A Sermon for the First Congregational Church of Albany, NY
by Rev. James Eaton, Pastor
Baptism of the Lord Sunday • January 7, 2018
How do we find things? How do we get where we hope to go? Many of us rely on some form of GPS program today, maps on our phone or some other device. But what if the destination isn’t an address? What if the place is God’s kingdom, what if the destination is somewhere God’s peace reigns? Today we remember the baptism of Jesus and it reminds us to think about our own baptism. Today we share the sacrament of communion, the last supper reminding us that we are included at the table of the Lord. What do these two acts mean?
Both are rooted in ancient Jewish practices. The desert culture which influenced Hebrew worship saw something sacred in water. Their story of creation imagined water, not light, as the first act of God’s creativity: a rain is made to fall and everything comes from it. During the Exodus, it was the Lord’s ability to provide water that sealed the promise of presence. So it shouldn’t surprise us that in the rituals prescribed for God’s people, washing played a prominent role. A variety of things, from illnesses to natural life events, could put a person in a state they believed made them unfit for worship. The solution involved sacred washing, called t’vila, often done in a mikva bath, a bath of blessing. In the period before Jesus, this ritual of washing played a central role in the ritual and life of the Qumran community; they may have influenced John, whom we call the Baptist. In his hands, the ritual washing was connected to the sacred moment when God’s people crossed from the wilderness to the promised land. His preached repentance and newness: the passage between these two states was symbolized by baptism in the Jordan River. Jesus himself came to John for this baptism.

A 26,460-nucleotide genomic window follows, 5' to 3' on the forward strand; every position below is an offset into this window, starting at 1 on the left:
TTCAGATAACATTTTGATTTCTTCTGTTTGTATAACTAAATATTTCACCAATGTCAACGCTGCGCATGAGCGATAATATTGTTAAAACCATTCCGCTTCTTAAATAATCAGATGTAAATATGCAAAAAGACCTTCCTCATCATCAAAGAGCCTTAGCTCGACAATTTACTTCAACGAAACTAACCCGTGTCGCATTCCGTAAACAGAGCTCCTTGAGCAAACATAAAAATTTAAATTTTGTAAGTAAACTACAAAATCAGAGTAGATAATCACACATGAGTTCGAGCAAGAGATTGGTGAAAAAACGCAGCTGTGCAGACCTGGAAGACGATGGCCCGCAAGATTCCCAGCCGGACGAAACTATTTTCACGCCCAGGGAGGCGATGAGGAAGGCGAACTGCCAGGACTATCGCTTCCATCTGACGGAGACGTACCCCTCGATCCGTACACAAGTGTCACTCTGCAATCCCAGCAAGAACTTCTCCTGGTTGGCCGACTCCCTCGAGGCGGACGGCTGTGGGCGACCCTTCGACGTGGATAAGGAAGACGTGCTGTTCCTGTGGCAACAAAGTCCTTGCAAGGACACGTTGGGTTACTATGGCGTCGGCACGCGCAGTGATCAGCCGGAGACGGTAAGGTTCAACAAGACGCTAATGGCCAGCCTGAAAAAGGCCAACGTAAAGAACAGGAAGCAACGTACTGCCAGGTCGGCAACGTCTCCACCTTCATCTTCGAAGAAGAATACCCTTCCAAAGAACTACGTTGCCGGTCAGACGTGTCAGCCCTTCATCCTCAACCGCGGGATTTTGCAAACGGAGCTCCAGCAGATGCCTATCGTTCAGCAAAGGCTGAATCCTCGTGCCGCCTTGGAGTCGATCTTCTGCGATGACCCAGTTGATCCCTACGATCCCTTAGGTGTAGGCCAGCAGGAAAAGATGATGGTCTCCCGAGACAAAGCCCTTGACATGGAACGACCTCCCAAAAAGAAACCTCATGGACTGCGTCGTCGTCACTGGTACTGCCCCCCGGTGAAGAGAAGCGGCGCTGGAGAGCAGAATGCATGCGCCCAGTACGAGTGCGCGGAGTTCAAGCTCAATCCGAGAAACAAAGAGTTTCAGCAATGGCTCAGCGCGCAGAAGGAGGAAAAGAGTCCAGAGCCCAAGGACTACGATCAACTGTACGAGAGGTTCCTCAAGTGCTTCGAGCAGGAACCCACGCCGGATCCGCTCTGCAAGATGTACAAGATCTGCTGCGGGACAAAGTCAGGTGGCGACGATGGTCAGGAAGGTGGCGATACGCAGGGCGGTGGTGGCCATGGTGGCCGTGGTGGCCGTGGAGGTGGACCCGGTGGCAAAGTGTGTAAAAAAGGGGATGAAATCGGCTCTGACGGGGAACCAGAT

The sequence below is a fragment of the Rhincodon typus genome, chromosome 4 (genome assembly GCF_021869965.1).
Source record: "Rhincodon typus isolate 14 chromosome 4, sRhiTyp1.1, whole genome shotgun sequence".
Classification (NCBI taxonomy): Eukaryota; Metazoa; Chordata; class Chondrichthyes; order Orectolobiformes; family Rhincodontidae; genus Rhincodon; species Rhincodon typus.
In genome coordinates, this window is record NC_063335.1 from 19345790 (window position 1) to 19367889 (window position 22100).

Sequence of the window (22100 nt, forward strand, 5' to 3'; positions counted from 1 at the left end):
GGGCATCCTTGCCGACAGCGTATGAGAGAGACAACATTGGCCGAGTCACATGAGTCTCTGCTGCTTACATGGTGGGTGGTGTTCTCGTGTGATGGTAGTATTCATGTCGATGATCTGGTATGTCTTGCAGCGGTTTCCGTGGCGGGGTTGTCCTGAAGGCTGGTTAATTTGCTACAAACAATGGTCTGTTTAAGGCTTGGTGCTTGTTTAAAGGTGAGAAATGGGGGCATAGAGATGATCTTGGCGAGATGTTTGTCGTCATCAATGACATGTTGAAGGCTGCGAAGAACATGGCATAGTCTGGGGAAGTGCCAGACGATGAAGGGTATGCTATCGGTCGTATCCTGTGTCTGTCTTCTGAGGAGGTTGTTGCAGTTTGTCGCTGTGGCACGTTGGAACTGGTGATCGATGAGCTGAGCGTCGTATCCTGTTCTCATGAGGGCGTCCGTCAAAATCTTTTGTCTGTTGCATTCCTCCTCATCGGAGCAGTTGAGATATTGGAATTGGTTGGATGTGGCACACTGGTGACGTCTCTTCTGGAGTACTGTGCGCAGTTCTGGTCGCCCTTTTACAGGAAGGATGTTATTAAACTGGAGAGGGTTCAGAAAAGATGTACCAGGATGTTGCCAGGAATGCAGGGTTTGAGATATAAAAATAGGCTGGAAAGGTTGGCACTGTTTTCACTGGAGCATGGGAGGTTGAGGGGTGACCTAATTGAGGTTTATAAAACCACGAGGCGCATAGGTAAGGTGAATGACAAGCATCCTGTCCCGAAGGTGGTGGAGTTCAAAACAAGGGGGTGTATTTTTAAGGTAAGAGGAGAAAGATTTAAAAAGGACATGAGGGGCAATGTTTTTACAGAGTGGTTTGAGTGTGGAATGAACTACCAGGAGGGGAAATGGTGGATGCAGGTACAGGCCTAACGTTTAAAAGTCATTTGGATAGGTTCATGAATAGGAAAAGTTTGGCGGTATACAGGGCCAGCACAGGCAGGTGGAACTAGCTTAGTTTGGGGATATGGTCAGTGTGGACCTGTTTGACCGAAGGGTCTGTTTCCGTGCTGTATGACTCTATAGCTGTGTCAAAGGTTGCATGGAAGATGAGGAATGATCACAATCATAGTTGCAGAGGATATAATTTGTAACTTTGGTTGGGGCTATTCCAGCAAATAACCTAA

Early Christians took over many Jewish customs. Remembering this event in the life of Jesus, they made baptism a key moment in a Christian’s life: it was when they joined the circle of God’s people. They probably originally immersed people but early on began to use other forms. Still, the act retained this essential meaning: union with the body of Christ, the church of Christ. Once joined to Christ, the church believed Christ would never desert a child of God, so baptism was and is a once for all act.
Every journey has definite marks along the way. We use these to know we are on the path, we tell others about them to help them follow. A sailor looks for buoys; a driver looks for road signs. We give directions by noting special features: “Stay to the right as you go by the state capitol.” Sometimes these marks can change. Years ago, I was often asked how to get to the local high school. “Go down a long block and turn right at the Highway Department,” I’d say. Then someone heard me one day and pointed out that the Highway Department had moved out of that place a year before; my directions were useless.